Paul said, “I do not understand what I do. For what I want to do I do not do, but what I hate I do. For I have the desire to do what is good, but I cannot carry it out. For what I do is not the good I want to do; no the evil I do not want to do – this I keep on doing” (Romans 7:15-16,18-19). We want to be right with God. We want to turn away from sin. Yet our sinful desires set us in motion toward what our flesh craves. There is a war waging within us between our desire to please God and our desire to please our flesh.

How do we break sin’s momentum? First, by preparing ourselves for the battle. Paul said, “Do not conform any longer to the pattern of this world, but be transformed by the renewing of your mind” (12:2). Renewing our minds is a life-long habit of reading, studying, and obeying the Word of God and listening to His Spirit. The more of God we put into our minds the less room there is for the world.

But what do we do when the momentum toward sin is so strong? I heard of an older man known for his godly life who was asked what he did when he was tempted. He replied, “Well, I just say, ‘Lord, your property is in danger.’” Paul said, “Who will rescue me from this body of death? Thanks be to God – through Jesus Christ our Lord!” (7:24-25). Beloved, the One who rescued you from death and hell can also rescue you from the powerful pull of sin. Just cry out to Jesus.

What’s Your Favorite Verse?

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Quick! What’s your favorite Bible verse?  John 3:16? Philippians 4:13? The 23rd Psalm? Jeremiah 29:11? Psalm 37:4? Romans 8:28? I love all of those. Why is it your favorite? What does it mean? Do you understand what is God saying? Have you studied it deeply? Have you considered the surrounding context? What is the verse’s setting? Why did God/Jesus speak as He did? My favorite verse is . . . well, I just can’t narrow it down to one.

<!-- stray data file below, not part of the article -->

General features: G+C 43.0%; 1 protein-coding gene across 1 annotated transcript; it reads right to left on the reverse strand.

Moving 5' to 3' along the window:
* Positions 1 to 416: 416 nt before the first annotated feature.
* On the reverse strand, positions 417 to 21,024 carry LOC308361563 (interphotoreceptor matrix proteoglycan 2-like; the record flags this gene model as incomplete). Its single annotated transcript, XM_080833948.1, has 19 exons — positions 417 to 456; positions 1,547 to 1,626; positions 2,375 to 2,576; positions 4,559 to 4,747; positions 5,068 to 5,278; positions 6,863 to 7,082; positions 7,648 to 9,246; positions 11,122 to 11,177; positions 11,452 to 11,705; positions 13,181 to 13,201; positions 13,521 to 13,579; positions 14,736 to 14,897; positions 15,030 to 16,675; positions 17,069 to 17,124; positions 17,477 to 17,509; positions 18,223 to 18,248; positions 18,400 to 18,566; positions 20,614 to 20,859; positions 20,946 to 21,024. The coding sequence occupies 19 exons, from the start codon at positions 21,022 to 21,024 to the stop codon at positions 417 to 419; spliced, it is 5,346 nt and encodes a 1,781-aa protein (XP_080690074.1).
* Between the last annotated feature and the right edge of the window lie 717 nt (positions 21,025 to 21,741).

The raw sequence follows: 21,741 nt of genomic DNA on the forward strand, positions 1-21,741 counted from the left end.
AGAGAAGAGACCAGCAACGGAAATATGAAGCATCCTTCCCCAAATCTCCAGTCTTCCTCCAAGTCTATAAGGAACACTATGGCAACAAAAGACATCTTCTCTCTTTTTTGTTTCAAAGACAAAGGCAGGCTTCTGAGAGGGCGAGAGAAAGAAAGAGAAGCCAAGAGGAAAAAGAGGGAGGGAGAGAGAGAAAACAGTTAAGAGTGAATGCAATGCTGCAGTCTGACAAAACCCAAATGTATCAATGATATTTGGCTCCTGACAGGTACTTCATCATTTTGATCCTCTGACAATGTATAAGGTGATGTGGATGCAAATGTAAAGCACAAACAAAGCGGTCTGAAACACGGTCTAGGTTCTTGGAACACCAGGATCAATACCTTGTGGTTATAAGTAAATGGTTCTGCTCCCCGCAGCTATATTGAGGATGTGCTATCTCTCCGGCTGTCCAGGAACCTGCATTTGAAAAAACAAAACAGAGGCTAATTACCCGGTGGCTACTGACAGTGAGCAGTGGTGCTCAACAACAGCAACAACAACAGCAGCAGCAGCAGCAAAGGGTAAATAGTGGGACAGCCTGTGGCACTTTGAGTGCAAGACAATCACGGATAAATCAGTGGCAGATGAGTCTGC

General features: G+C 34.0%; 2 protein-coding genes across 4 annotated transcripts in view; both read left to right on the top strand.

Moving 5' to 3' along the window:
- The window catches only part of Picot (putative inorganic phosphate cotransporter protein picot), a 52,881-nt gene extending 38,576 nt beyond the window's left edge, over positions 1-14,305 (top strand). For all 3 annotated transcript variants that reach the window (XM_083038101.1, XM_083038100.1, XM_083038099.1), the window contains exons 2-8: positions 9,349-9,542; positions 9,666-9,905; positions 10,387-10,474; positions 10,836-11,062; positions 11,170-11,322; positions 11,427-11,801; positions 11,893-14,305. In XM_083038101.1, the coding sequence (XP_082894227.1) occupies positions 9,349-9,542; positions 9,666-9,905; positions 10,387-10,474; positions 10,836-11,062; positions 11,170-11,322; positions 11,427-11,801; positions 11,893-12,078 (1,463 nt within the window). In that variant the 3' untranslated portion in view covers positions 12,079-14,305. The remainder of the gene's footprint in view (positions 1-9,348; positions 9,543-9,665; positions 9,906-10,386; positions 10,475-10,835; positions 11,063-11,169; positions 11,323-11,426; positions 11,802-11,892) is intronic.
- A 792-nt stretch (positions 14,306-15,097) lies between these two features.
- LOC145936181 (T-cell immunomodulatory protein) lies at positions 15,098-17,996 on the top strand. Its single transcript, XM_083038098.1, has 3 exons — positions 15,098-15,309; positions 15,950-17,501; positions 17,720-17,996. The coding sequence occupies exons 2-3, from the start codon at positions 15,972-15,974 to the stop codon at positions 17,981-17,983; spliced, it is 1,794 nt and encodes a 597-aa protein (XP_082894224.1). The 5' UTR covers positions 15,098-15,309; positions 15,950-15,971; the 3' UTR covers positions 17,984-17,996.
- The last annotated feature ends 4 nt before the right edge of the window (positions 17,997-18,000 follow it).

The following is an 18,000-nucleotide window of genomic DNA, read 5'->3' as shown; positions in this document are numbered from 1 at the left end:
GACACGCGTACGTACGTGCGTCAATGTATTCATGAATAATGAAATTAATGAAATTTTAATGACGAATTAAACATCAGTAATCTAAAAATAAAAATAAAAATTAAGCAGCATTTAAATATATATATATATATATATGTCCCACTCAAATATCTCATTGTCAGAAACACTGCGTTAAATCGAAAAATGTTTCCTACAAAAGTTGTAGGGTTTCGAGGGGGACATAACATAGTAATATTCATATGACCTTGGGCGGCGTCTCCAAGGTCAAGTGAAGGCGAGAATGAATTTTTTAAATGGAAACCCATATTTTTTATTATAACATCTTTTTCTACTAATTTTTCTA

Many people claim Jeremiah 29:11 as their favorite – “For I know the plans I have for you, declares the Lord, plans to prosper you and not to harm you, plans to give you hope and a future.” That is a great verse.  It is a staple at graduations, and rightly so. It shows that God has good plans for His people that they will prosper and always have hope for the future.  But do you know the context? Jeremiah was a prophet to the exiles in Babylon. After many, many years of idolatry and rebellion, God allowed Nebuchadnezzar to invade Jerusalem and take many people to Babylon to serve him and the nation. The Lord sent word through Jeremiah to the exiles and Jeremiah put it all down in a letter. This verse is one part of the whole letter which contained instruction, caution, and hope. In this letter, God took responsibility for their exile but reminded them that He was acting against their disobedience. In fact, half of the letter is rebuke and warning. But in chastisement, God offers this wonderful word of hope. To the weary, heartbroken exiles, God said, “I will bring you back . . .” (v. 14).